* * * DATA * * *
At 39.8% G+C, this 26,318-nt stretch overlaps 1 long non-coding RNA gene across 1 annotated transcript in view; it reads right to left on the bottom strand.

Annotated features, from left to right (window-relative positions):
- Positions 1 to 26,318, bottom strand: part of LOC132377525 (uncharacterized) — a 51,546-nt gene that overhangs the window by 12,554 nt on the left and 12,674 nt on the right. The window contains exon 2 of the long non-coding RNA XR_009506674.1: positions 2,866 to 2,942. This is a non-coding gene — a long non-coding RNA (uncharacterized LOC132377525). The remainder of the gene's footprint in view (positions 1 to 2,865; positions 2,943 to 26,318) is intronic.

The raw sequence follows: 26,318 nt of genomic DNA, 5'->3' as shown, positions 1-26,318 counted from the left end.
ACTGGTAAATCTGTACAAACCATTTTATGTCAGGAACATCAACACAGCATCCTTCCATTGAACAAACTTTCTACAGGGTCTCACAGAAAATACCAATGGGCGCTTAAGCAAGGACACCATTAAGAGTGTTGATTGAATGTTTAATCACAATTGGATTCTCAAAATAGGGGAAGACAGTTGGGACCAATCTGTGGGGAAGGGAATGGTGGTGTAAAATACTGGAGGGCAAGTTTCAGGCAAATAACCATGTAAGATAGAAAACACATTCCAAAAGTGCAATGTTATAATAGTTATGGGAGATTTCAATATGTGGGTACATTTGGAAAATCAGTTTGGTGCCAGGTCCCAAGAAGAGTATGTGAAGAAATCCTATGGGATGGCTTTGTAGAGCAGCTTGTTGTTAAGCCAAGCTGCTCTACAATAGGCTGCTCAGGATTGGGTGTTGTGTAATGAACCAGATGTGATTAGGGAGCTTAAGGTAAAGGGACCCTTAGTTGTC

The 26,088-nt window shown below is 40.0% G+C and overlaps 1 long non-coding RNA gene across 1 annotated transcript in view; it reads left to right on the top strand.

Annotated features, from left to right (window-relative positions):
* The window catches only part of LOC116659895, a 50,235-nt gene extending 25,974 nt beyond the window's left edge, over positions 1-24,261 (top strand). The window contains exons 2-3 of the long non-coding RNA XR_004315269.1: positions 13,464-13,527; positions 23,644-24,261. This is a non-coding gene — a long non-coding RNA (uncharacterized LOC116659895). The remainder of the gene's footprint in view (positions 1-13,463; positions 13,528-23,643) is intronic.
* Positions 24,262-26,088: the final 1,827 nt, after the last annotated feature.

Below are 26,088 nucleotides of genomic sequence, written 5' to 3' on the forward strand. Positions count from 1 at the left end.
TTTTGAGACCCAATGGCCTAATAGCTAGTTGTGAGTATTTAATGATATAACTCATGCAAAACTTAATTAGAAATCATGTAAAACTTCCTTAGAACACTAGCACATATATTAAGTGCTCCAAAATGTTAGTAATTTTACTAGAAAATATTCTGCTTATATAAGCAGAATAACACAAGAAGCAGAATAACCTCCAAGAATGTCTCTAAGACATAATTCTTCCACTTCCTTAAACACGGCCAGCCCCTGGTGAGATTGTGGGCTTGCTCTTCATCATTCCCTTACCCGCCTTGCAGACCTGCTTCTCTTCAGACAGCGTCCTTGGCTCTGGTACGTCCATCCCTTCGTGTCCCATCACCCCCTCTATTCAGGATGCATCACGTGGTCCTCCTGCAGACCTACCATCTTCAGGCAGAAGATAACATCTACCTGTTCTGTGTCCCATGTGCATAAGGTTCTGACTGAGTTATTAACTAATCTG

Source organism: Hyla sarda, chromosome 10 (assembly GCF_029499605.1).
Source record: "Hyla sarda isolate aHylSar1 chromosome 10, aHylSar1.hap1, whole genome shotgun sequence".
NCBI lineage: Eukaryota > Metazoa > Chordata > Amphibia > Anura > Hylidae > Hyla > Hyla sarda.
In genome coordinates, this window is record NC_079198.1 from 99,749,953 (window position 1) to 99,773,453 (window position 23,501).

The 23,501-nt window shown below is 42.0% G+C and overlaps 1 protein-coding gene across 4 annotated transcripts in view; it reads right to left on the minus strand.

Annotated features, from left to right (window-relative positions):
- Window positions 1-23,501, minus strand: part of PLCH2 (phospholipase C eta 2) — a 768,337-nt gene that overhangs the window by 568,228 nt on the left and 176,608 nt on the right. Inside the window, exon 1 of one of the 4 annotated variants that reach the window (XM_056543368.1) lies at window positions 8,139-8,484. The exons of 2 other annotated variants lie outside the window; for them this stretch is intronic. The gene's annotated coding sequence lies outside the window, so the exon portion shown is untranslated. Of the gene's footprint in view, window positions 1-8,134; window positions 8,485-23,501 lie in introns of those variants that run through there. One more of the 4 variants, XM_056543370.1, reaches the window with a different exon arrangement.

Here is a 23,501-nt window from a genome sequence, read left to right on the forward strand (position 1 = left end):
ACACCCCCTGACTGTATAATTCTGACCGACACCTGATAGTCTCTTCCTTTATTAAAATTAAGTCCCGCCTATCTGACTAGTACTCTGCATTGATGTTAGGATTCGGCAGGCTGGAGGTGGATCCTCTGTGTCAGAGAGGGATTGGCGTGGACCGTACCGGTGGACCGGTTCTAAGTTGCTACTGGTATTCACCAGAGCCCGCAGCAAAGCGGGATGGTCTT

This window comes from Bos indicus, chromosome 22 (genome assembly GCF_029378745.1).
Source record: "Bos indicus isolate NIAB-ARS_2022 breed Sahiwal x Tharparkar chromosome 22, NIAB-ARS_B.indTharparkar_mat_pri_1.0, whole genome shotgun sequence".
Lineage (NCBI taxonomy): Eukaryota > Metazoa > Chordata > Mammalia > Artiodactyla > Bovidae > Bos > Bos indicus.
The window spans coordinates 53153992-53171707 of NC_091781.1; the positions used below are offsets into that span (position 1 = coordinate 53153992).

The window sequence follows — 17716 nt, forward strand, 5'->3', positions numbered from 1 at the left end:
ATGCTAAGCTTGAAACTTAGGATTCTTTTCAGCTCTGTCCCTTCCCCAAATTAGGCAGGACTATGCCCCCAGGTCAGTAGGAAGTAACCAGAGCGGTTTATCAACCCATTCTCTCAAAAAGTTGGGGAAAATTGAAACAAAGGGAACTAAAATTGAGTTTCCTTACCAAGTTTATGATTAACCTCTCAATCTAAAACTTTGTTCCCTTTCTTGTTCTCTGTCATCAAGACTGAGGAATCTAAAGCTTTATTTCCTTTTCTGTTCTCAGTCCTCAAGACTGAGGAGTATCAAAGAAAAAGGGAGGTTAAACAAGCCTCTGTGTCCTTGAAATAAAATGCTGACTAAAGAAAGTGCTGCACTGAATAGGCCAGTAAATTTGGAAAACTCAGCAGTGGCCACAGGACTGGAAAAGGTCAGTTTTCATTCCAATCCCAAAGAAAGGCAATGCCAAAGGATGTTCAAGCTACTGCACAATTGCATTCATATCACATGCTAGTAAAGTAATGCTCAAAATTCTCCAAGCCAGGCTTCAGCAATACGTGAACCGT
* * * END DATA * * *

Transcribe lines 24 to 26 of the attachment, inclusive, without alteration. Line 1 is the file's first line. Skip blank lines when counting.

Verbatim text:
The window spans coordinates 53153992-53171707 of NC_091781.1; the positions used below are offsets into that span (position 1 = coordinate 53153992).

The window sequence follows — 17716 nt, forward strand, 5'->3', positions numbered from 1 at the left end:
ATGCTAAGCTTGAAACTTAGGATTCTTTTCAGCTCTGTCCCTTCCCCAAATTAGGCAGGACTATGCCCCCAGGTCAGTAGGAAGTAACCAGAGCGGTTTATCAACCCATTCTCTCAAAAAGTTGGGGAAAATTGAAACAAAGGGAACTAAAATTGAGTTTCCTTACCAAGTTTATGATTAACCTCTCAATCTAAAACTTTGTTCCCTTTCTTGTTCTCTGTCATCAAGACTGAGGAATCTAAAGCTTTATTTCCTTTTCTGTTCTCAGTCCTCAAGACTGAGGAGTATCAAAGAAAAAGGGAGGTTAAACAAGCCTCTGTGTCCTTGAAATAAAATGCTGACTAAAGAAAGTGCTGCACTGAATAGGCCAGTAAATTTGGAAAACTCAGCAGTGGCCACAGGACTGGAAAAGGTCAGTTTTCATTCCAATCCCAAAGAAAGGCAATGCCAAAGGATGTTCAAGCTACTGCACAATTGCATTCATATCACATGCTAGTAAAGTAATGCTCAAAATTCTCCAAGCCAGGCTTCAGCAATACGTGAACCGT